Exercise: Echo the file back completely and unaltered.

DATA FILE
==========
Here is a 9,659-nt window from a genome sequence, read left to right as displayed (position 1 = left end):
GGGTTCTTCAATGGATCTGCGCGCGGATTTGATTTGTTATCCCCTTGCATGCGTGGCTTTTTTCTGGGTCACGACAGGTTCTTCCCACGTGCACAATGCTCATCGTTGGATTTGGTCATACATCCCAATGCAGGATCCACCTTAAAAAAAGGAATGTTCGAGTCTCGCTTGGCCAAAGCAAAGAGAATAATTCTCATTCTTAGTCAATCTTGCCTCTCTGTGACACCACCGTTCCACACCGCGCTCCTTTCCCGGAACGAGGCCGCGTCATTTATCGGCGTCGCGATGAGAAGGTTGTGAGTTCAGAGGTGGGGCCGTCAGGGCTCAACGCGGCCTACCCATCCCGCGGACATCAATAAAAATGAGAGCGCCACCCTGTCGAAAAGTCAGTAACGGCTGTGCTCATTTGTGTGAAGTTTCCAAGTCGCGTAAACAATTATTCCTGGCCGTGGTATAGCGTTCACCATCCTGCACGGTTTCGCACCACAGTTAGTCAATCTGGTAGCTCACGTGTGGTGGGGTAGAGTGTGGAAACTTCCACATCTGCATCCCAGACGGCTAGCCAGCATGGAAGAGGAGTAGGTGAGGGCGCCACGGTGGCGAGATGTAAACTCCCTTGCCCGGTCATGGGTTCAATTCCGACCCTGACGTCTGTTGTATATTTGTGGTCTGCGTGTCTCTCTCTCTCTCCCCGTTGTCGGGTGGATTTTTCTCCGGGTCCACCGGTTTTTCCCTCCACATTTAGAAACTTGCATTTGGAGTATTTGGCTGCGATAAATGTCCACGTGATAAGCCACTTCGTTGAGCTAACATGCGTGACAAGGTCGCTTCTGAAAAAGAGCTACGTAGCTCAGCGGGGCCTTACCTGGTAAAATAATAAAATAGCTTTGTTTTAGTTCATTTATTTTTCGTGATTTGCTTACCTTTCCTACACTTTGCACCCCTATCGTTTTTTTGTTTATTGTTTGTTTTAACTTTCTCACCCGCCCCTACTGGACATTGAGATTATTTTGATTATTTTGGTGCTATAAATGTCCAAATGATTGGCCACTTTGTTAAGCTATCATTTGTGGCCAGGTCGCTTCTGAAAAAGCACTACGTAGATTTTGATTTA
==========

Here is a 9,659-nt window from a genome sequence, read left to right as displayed (position 1 = left end):
GGGTTCTTCAATGGATCTGCGCGCGGATTTGATTTGTTATCCCCTTGCATGCGTGGCTTTTTTCTGGGTCACGACAGGTTCTTCCCACGTGCACAATGCTCATCGTTGGATTTGGTCATACATCCCAATGCAGGATCCACCTTAAAAAAAGGAATGTTCGAGTCTCGCTTGGCCAAAGCAAAGAGAATAATTCTCATTCTTAGTCAATCTTGCCTCTCTGTGACACCACCGTTCCACACCGCGCTCCTTTCCCGGAACGAGGCCGCGTCATTTATCGGCGTCGCGATGAGAAGGTTGTGAGTTCAGAGGTGGGGCCGTCAGGGCTCAACGCGGCCTACCCATCCCGCGGACATCAATAAAAATGAGAGCGCCACCCTGTCGAAAAGTCAGTAACGGCTGTGCTCATTTGTGTGAAGTTTCCAAGTCGCGTAAACAATTATTCCTGGCCGTGGTATAGCGTTCACCATCCTGCACGGTTTCGCACCACAGTTAGTCAATCTGGTAGCTCACGTGTGGTGGGGTAGAGTGTGGAAACTTCCACATCTGCATCCCAGACGGCTAGCCAGCATGGAAGAGGAGTAGGTGAGGGCGCCACGGTGGCGAGATGTAAACTCCCTTGCCCGGTCATGGGTTCAATTCCGACCCTGACGTCTGTTGTATATTTGTGGTCTGCGTGTCTCTCTCTCTCTCCCCGTTGTCGGGTGGATTTTTCTCCGGGTCCACCGGTTTTTCCCTCCACATTTAGAAACTTGCATTTGGAGTATTTGGCTGCGATAAATGTCCACGTGATAAGCCACTTCGTTGAGCTAACATGCGTGACAAGGTCGCTTCTGAAAAAGAGCTACGTAGCTCAGCGGGGCCTTACCTGGTAAAATAATAAAATAGCTTTGTTTTAGTTCATTTATTTTTCGTGATTTGCTTACCTTTCCTACACTTTGCACCCCTATCGTTTTTTTGTTTATTGTTTGTTTTAACTTTCTCACCCGCCCCTACTGGACATTGAGATTATTTTGATTATTTTGGTGCTATAAATGTCCAAATGATTGGCCACTTTGTTAAGCTATCATTTGTGGCCAGGTCGCTTCTGAAAAAGCACTACGTAGATTTTGATTTA